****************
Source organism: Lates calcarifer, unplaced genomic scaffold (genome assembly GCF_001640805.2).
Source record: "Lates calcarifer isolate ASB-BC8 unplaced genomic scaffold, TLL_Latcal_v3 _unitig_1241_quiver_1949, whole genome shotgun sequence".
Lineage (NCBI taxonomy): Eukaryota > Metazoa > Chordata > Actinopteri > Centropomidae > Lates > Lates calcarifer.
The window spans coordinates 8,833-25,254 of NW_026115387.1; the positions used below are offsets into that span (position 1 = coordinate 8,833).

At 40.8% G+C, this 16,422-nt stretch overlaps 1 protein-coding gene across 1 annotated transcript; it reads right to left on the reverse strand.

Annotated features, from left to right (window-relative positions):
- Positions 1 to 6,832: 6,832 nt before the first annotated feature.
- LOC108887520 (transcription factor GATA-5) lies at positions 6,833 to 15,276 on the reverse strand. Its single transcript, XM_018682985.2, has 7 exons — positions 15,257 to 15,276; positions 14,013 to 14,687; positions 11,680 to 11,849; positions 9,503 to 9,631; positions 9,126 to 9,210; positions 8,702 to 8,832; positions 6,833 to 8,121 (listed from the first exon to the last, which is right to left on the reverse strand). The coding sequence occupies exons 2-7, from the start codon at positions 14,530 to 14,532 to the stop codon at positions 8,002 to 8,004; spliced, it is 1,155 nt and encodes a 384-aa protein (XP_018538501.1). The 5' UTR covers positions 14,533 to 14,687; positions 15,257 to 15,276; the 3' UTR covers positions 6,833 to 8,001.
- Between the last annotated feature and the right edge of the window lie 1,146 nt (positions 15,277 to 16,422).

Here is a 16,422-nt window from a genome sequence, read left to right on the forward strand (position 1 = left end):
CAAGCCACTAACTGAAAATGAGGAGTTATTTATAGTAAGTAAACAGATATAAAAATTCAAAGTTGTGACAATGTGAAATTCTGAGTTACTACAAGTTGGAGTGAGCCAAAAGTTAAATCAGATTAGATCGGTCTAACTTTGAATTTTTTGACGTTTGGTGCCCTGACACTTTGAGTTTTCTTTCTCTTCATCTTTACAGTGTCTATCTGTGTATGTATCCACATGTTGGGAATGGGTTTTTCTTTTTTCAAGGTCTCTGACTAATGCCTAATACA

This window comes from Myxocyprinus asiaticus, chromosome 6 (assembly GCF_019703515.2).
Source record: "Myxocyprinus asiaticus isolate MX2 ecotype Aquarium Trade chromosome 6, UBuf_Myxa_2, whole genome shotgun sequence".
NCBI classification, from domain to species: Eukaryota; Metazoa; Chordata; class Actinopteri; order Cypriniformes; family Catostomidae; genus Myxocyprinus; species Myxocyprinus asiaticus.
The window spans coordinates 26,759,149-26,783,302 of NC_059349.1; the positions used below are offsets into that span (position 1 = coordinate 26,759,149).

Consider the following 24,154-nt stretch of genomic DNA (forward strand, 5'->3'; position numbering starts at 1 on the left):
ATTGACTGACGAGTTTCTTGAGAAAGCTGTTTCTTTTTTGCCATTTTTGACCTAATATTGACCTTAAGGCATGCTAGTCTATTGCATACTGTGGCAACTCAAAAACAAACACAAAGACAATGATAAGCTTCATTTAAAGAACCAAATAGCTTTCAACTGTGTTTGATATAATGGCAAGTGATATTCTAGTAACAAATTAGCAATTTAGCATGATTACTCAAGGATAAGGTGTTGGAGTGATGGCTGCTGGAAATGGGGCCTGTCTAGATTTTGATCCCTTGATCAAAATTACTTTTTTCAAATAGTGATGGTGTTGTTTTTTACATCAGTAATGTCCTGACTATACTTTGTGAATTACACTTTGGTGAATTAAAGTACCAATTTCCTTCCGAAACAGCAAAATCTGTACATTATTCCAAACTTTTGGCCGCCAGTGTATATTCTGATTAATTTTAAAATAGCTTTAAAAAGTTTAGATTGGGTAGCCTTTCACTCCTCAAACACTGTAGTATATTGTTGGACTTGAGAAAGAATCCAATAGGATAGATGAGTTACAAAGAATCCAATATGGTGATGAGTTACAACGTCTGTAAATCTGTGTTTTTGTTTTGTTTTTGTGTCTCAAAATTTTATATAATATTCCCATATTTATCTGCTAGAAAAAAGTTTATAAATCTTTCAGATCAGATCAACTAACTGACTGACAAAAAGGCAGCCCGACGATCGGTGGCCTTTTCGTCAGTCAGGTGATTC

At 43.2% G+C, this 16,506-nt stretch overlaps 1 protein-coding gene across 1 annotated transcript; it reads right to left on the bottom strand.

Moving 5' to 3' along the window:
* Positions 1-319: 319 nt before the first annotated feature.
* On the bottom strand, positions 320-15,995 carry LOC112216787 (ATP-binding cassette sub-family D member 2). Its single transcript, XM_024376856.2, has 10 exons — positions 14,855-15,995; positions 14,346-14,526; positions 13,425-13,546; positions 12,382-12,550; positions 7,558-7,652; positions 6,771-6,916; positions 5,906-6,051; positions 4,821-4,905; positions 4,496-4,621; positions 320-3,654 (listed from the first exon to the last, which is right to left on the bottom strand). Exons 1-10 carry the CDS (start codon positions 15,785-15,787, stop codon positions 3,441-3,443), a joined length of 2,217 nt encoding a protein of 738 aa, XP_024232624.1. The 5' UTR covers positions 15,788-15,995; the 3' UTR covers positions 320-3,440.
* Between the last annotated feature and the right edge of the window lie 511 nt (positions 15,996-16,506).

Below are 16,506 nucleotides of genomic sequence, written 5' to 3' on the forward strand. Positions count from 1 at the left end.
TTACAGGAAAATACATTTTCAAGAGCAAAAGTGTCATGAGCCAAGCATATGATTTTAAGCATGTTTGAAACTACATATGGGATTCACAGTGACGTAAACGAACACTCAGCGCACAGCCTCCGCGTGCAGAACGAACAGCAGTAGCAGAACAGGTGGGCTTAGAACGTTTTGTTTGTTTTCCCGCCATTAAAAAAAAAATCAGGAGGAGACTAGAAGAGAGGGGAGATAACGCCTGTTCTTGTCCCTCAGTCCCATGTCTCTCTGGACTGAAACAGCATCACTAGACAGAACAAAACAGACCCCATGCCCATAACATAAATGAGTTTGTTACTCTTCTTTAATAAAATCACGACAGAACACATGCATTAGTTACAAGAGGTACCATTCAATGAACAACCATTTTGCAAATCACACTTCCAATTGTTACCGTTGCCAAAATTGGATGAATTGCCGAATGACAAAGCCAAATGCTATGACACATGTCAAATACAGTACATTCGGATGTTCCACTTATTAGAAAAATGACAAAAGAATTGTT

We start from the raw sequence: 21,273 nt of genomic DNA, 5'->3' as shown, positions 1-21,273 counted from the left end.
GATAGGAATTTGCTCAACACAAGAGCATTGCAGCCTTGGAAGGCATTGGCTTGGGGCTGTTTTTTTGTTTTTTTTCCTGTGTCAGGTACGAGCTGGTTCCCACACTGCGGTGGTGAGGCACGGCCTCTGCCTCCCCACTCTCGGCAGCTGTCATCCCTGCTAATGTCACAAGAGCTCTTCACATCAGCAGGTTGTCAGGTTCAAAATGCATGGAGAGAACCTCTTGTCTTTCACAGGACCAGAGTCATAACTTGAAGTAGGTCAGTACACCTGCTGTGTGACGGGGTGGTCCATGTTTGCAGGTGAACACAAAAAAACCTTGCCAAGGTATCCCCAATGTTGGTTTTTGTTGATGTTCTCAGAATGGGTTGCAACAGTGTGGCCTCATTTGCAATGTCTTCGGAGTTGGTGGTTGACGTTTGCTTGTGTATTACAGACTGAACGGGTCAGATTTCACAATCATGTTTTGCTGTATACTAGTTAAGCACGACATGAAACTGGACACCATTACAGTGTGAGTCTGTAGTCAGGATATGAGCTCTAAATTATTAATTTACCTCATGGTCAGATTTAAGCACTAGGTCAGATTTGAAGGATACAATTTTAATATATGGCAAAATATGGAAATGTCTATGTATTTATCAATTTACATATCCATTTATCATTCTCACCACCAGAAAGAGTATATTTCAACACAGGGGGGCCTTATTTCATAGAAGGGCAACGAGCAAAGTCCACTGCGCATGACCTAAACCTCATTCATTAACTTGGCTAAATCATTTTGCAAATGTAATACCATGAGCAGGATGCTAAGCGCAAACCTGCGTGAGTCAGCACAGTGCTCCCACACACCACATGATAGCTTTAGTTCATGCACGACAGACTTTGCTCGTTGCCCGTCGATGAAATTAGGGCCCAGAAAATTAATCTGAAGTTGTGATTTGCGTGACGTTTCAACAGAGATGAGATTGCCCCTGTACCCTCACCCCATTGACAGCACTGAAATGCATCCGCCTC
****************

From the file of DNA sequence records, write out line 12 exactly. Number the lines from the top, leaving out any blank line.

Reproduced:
This window comes from Myxocyprinus asiaticus, chromosome 6 (assembly GCF_019703515.2).